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How many ohms is the speaker? You have the amp bridged going into the sub? You have the negative of one side hooked up to the negative and the positive on the other side hooked up to the positive?
It says that it is bridgable at 4 ohms. What about the input? Set your stereo about half way up. Then turn your amps gain up slowly until it is where you want to listen to it normally. Not to loud. Then when you turn it up it isn't too much.
But it sounds like you have way too much power for one speaker. Especially a ten. It takes two tens to equal one 12.
If the Sony front end unit (stereo) has RCA jacks (Left and Right) in the back it's an input to the Xplode amp. If that's right then the Subwoofer putputs should plug or wire into the Xplode amp. I haven't hooked these up for some time but try a search on Youtube with the units you describe I'm more than 90% sure that there are videos there.
Just to the left of the output (speaker) terminals, near the top of the amp, there's an LED marked "POWER/PROTECTOR". If the amp is connected properly and powered on, the LED is ON.
If the amp is being used for normal speakers, use a pair of RCA cables and connect the left/right channels to the appropriate inputs on the amp. The switch marked "LPF" should be "OFF".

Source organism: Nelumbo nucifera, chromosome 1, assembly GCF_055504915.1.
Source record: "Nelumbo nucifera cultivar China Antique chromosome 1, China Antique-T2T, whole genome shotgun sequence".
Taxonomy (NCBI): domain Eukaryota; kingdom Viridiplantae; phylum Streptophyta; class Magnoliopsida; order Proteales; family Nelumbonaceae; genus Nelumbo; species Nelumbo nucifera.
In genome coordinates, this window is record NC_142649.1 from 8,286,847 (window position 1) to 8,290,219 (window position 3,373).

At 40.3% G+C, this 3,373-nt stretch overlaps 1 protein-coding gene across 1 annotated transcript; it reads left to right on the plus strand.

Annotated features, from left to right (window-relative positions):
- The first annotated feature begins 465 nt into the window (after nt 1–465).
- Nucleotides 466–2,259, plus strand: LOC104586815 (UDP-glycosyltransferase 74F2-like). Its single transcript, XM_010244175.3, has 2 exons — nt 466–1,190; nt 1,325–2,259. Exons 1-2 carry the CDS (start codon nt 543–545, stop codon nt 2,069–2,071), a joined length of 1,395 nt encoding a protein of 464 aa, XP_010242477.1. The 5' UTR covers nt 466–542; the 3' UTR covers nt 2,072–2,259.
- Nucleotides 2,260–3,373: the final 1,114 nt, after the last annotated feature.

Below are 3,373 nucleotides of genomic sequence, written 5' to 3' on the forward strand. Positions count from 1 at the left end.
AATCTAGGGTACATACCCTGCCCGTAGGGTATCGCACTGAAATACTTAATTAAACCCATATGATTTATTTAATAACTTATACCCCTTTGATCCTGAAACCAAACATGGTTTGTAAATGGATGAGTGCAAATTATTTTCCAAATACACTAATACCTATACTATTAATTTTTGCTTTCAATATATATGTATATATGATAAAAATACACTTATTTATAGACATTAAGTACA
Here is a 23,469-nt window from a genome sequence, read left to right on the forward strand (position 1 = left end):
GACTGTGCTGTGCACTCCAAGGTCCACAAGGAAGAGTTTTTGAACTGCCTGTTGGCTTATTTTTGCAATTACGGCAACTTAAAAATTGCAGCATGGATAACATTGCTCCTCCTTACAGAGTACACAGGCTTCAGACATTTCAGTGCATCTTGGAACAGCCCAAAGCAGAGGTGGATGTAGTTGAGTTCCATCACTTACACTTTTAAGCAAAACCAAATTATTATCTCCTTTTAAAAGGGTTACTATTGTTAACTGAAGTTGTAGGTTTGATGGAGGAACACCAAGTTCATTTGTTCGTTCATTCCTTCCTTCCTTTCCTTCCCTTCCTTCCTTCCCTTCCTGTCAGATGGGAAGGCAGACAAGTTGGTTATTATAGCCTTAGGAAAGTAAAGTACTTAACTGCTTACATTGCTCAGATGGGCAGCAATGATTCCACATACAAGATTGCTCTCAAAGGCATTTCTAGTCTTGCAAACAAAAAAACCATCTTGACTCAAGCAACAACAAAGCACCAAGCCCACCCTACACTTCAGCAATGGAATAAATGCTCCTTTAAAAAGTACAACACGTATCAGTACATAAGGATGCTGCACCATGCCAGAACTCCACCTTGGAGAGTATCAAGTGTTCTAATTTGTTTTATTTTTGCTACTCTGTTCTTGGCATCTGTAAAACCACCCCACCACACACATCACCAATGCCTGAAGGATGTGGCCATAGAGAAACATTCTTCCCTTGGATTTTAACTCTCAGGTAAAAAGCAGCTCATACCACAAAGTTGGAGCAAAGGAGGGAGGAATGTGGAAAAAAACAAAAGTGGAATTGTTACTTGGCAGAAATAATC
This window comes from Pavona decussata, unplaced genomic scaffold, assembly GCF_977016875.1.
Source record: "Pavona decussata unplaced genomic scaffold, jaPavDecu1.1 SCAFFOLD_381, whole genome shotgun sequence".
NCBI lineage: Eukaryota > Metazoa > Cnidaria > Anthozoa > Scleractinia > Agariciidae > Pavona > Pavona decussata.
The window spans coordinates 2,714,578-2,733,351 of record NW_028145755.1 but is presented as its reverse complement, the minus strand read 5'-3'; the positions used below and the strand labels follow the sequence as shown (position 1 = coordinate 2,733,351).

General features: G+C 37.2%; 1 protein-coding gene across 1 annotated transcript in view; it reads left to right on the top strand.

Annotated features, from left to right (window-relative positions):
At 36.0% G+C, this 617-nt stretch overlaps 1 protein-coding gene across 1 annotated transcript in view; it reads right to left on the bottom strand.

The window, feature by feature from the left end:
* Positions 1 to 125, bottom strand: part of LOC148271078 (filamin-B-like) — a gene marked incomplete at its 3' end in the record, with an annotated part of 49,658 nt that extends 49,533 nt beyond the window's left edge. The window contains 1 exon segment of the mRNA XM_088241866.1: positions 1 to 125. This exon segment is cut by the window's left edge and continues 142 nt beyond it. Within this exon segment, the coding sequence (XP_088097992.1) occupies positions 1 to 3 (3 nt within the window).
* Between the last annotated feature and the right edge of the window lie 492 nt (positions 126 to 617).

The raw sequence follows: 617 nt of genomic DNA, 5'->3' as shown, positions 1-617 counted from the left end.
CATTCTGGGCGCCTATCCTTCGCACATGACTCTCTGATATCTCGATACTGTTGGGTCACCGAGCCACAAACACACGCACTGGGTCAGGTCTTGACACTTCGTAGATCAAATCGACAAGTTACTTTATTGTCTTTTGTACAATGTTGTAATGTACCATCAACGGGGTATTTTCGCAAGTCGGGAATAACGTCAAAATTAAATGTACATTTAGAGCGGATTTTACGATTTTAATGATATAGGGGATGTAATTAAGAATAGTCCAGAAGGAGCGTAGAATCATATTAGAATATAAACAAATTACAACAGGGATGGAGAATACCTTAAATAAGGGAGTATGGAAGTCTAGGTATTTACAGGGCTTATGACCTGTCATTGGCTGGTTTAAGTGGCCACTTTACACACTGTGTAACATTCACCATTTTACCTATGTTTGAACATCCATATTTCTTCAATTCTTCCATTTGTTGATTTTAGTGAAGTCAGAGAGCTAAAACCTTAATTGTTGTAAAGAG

If the amp is being used with the channels bridged for a subwoofer, use an RCA "Y" adapter and connect the single "Sub Out" preamp output from the head unit to both amp inputs. The switch marked "LPF" should be "ON" and the crossover set to about 80-100Hz.
If your radio is still playing and the subs are giving you music, you most likely have the amp remote wire hooked to a constant power source on the radio. Generally, this is a solid blue wire on both the radio and the wiring harness. It allows the radio to turn the amp on and off when the radio is on or, subsequently, off.
Car Radio Battery Constant 12v+ Wire: Orange Car Radio Accessory Switched 12v+ Wire: The radio harness does not provide a switched power source. Run a wire to the fusebox for switched power. Car Radio Ground Wire: Black Car Radio Illumination Wire: Gray Car Stereo Dimmer Wire: N/A Car Stereo Antenna Trigger Wire: N/A Car Stereo Amp Trigger Wire: Pink Car Stereo Amplifier Location: N/A Car Audio Front Speakers Size: N/A Car Audio Front Speakers Location: N/A Left Front Speaker Positive Wire (+): Tan Left Front Speaker Negative Wire (-): Gray Right Front Speaker Positive Wire (+): Light Green Right Front Speaker Negative Wire (-): Dark Green Car Audio Rear Speakers Size: N/A Car Audio Rear Speakers Location: N/A Left Rear Speaker Positive Wire (+): Brown Left Rear Speaker Negative Wire (-): Yellow Right Rear Speaker Positive Wire (+): Dark Blue Right Rear Speaker Negative Wire (-): Light Blue
You have put the remote antenna wire to the remote turn on of the amplifier. The radio cuts off the power to the "power antenna" when you switch to a different mode... so your amplifier is now losing the turn on signal it requires to stay on.
Simple 2 minute fix.
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it might be that your wires from your amp to your subs are too thin. since they were relatively new the first three months, they were probably undamaged, but after pushing them too much, they probably have broken wires, and can't get enough power to the subs when turned up, i suggest getting thicker wires before investing in a capacitor, it could save you money.